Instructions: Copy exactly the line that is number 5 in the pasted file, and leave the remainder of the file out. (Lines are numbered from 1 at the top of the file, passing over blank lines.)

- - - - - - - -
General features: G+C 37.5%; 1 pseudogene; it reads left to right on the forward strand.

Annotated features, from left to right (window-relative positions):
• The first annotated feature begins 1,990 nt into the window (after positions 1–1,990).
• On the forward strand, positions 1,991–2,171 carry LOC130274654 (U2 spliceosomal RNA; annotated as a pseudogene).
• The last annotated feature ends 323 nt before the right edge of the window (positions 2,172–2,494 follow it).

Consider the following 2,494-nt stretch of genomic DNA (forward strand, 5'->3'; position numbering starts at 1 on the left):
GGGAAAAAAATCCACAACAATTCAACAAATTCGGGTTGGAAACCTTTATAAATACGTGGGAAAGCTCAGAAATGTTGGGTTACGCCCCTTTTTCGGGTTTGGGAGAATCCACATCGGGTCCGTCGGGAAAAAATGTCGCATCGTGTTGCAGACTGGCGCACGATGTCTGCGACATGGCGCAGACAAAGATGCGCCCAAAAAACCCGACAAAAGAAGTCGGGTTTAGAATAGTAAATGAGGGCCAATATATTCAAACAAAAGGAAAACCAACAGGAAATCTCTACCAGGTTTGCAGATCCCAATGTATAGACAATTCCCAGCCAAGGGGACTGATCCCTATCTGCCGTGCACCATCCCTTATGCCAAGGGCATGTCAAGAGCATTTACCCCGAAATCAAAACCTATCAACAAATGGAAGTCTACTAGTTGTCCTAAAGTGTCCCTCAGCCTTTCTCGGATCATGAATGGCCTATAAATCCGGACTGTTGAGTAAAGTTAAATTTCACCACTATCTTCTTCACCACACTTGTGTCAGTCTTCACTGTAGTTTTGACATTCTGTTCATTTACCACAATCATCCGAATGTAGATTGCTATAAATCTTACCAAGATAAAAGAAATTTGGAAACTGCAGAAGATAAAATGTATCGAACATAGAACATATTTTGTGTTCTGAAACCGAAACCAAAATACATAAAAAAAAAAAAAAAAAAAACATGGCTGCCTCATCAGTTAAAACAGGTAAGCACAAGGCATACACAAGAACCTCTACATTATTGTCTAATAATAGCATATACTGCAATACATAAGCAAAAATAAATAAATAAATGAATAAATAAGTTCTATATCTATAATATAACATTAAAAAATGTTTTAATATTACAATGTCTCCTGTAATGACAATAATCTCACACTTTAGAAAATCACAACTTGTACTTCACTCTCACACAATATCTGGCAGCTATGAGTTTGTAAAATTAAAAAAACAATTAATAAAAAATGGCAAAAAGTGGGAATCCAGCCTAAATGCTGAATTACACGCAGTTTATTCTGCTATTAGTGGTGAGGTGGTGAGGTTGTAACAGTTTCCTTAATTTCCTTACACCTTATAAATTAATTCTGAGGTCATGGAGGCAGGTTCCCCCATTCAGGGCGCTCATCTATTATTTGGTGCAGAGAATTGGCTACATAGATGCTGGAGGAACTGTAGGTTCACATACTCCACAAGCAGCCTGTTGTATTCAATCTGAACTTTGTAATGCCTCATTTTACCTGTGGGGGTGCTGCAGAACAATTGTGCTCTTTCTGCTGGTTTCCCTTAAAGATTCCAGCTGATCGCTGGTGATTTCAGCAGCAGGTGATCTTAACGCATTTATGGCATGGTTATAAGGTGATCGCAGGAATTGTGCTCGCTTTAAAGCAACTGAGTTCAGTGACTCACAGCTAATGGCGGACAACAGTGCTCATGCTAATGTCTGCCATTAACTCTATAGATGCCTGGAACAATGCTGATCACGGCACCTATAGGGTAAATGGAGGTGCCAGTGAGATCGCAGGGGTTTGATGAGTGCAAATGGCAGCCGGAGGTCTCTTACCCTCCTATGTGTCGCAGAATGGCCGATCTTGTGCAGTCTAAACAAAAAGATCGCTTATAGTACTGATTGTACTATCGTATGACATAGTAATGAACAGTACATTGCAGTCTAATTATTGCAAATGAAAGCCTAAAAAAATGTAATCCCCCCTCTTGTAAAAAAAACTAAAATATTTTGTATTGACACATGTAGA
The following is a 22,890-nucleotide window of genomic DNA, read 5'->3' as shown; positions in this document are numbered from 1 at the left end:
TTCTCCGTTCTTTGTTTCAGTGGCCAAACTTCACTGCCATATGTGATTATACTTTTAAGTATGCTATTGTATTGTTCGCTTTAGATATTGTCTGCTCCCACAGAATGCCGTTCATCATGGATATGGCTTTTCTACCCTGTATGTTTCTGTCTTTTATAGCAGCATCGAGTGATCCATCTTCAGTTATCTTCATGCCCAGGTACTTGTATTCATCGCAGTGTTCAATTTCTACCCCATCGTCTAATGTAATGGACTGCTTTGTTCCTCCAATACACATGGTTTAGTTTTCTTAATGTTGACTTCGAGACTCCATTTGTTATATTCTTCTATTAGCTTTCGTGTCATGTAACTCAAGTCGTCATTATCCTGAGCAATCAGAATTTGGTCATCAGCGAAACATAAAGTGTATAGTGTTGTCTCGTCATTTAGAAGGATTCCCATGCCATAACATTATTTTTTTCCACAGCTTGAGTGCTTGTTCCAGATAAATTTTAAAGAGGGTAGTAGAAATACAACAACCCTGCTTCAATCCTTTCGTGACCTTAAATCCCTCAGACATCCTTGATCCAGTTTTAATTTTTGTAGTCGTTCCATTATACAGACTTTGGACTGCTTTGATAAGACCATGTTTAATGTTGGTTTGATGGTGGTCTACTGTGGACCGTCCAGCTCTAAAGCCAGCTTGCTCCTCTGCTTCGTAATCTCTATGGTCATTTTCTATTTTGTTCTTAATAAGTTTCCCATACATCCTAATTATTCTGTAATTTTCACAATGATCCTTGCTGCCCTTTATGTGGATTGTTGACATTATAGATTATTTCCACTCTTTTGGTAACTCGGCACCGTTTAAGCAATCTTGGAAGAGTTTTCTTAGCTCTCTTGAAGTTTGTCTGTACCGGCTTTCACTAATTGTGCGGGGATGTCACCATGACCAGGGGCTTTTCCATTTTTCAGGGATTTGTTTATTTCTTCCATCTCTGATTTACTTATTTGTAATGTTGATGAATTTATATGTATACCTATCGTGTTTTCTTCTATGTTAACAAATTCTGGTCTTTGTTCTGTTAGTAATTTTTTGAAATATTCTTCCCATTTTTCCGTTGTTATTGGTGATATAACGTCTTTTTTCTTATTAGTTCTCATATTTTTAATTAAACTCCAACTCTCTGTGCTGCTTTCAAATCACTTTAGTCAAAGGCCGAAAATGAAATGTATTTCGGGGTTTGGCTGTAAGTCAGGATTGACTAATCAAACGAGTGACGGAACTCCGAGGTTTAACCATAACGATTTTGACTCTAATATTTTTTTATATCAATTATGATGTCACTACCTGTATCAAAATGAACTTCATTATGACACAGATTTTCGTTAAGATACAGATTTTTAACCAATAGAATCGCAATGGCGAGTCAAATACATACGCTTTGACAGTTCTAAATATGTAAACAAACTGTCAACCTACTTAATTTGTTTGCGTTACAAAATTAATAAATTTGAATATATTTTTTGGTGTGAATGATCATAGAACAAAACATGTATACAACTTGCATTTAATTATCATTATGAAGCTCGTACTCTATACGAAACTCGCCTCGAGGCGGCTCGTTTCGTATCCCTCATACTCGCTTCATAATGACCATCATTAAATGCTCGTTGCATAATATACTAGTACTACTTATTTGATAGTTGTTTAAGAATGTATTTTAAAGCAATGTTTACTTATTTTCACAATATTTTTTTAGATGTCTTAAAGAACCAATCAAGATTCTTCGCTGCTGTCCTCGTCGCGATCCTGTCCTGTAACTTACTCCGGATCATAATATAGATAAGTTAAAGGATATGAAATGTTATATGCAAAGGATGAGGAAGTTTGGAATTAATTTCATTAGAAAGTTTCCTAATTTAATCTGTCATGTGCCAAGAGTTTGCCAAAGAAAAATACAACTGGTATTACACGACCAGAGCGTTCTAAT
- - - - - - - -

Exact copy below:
• The last annotated feature ends 323 nt before the right edge of the window (positions 2,172–2,494 follow it).